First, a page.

E-M78), formerly E3b1a, is a commonly occurring subclade, widely distributed in North Africa, the Horn of Africa, West Asia, i.e. The Middle East and Near East "up to Southern Asia",[Note 7] and all of Europe.[Note 8] The European distribution has a frequency peak centered in parts of the Balkans (up to almost 50%[3][22]) and Italy and declining frequencies evident toward western, central, and northeastern Europe.

Both are associated with ancient Egyptian peoples and with peoples of Sinai.


Is there something wrong? Any consideration?

Detfri
01-11-2011, 08:27 PM
Modern theory about the genetic history of Italy says that we are all genetically Italians.

It is correct to say that Italians don't descend from an "Italian tribe", but from an ethnic stock made of various Italic tribes. They didn't speak one language, but despite this they had a common origin and cultural backround. Rome itself was a mix of more Italic tribes: Romans were a mix of Etruscans, Samnites, Campanians and Gauls from Northern Italy. During the III century b.C. Romans conquered the Celtic peoples of Northern Italy, unifying the "boot". It is since that moment that it start the process of creation of the Italian people/folk as we know it today. In the year 7 a.D. the inhabitants of Italy are, according to the Roman Augustean census, an omogeneous and united people of 10 millions of individuals (during the previous centuries there happened internal migrations that levelled the people).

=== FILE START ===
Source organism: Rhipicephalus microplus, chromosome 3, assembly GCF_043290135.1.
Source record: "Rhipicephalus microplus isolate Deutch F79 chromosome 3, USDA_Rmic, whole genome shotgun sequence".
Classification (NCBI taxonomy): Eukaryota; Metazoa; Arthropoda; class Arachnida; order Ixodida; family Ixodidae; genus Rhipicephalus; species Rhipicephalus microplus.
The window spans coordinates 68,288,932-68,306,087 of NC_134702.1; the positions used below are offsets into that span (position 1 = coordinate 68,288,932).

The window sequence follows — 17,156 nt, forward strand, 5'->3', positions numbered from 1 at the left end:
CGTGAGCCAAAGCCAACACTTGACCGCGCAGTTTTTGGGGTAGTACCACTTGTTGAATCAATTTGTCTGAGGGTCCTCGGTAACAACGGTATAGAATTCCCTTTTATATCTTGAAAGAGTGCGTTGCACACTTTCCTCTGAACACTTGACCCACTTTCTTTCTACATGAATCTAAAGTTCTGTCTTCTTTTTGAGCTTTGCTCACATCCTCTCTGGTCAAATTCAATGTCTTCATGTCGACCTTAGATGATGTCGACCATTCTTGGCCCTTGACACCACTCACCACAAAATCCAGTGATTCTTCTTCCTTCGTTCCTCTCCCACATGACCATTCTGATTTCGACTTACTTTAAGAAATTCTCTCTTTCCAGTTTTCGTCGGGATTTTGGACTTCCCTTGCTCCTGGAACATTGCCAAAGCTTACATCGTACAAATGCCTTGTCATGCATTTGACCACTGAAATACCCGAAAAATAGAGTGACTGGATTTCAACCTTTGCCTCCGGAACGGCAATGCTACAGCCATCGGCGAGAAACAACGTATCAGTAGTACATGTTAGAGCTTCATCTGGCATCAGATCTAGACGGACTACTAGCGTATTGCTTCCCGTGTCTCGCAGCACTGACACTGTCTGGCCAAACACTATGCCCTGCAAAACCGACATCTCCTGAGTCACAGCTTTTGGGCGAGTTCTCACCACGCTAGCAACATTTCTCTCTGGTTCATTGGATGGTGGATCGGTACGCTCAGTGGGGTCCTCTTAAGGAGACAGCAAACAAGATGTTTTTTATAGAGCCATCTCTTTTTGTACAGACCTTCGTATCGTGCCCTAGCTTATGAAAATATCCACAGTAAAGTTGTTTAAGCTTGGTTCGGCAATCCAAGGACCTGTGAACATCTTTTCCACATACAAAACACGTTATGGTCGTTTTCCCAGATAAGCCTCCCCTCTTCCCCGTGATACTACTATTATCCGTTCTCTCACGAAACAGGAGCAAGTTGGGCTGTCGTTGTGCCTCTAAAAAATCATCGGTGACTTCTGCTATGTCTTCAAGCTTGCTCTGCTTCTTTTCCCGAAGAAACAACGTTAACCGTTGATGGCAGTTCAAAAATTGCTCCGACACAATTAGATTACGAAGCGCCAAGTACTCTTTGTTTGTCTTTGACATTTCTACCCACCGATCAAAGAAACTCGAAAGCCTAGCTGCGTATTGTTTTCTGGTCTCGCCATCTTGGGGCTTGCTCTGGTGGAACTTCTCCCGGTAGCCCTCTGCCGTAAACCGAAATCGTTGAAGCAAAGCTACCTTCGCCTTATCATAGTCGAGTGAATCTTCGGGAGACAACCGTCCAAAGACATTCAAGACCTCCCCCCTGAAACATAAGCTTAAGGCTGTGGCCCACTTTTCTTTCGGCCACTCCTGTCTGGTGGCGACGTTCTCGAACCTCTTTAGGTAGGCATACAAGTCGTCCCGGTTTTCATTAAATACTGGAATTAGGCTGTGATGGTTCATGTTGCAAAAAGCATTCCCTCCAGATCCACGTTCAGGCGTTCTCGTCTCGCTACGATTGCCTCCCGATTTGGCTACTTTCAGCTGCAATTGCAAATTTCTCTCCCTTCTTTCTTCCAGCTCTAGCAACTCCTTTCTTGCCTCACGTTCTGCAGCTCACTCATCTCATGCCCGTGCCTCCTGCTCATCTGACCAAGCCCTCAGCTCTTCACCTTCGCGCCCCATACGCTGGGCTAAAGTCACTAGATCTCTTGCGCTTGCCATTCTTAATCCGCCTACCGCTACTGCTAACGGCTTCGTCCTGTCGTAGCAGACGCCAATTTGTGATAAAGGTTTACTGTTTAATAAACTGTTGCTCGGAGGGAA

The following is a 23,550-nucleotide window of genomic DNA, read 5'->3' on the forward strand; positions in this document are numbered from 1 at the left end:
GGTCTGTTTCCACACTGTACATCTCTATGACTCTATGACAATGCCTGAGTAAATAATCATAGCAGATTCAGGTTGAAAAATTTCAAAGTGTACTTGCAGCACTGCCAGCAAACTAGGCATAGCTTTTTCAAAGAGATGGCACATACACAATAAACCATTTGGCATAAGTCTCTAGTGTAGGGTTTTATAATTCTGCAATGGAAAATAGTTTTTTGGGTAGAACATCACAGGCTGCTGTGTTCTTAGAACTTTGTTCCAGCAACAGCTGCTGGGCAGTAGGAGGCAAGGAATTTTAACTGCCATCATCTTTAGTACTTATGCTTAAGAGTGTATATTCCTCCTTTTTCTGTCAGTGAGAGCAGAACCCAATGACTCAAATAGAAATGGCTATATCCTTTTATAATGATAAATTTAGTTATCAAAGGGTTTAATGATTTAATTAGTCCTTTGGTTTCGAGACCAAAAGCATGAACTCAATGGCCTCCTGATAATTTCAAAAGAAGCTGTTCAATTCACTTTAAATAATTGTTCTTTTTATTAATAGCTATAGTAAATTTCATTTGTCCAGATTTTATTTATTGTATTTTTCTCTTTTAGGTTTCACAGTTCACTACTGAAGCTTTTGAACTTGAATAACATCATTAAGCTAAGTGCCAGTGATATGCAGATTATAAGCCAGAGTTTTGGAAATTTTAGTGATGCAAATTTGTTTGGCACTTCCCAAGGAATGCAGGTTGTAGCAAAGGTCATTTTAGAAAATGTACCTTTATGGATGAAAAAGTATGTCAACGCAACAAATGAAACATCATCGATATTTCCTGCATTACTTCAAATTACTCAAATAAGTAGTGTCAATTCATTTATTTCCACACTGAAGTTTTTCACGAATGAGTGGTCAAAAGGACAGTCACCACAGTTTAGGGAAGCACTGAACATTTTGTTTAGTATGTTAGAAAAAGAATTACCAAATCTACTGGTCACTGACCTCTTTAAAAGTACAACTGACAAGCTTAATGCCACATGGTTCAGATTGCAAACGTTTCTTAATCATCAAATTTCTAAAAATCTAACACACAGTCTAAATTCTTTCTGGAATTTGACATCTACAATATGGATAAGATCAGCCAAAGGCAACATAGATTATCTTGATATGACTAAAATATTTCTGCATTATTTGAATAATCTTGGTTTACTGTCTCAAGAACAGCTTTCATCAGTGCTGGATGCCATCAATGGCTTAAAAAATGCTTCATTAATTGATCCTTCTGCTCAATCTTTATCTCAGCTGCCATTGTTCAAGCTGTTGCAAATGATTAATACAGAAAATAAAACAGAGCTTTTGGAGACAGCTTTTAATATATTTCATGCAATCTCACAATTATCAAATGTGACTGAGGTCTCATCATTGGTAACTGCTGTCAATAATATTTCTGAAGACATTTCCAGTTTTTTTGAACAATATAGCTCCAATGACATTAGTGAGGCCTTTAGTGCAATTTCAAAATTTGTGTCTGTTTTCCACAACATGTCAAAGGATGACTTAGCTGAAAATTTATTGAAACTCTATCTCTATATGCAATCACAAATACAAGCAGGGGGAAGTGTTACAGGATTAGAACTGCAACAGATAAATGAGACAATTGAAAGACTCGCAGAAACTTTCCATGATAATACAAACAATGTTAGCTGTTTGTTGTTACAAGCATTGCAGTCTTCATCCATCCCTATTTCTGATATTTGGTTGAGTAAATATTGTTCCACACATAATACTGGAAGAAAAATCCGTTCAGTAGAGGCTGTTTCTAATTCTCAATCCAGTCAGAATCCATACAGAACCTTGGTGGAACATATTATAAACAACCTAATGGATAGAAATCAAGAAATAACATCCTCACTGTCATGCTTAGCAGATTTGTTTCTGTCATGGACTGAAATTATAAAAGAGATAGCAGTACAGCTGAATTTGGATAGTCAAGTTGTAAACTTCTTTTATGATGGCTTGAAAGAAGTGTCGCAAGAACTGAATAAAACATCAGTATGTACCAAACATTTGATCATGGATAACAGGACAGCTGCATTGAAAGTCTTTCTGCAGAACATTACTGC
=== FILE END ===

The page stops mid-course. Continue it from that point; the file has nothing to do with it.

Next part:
After the fall of the Roman Empire the barbaric invasions altered very few or nothing at all the genetics of Italy. The Caliphate of Sicily, after the Norman reconquest, saw the deportation of all the Arabic people to a little city of Puglia, in which they were segregated. The inhabitants of that sort of ghetto were slaughtered by the Christians 2 centuries later.
The biggest contribution that Berbers left was in Sicily (7,5%) and Northern-Puglia (6,5%). In the rest of Italy this percentage is only of 0%, 2% in the best ipothesy.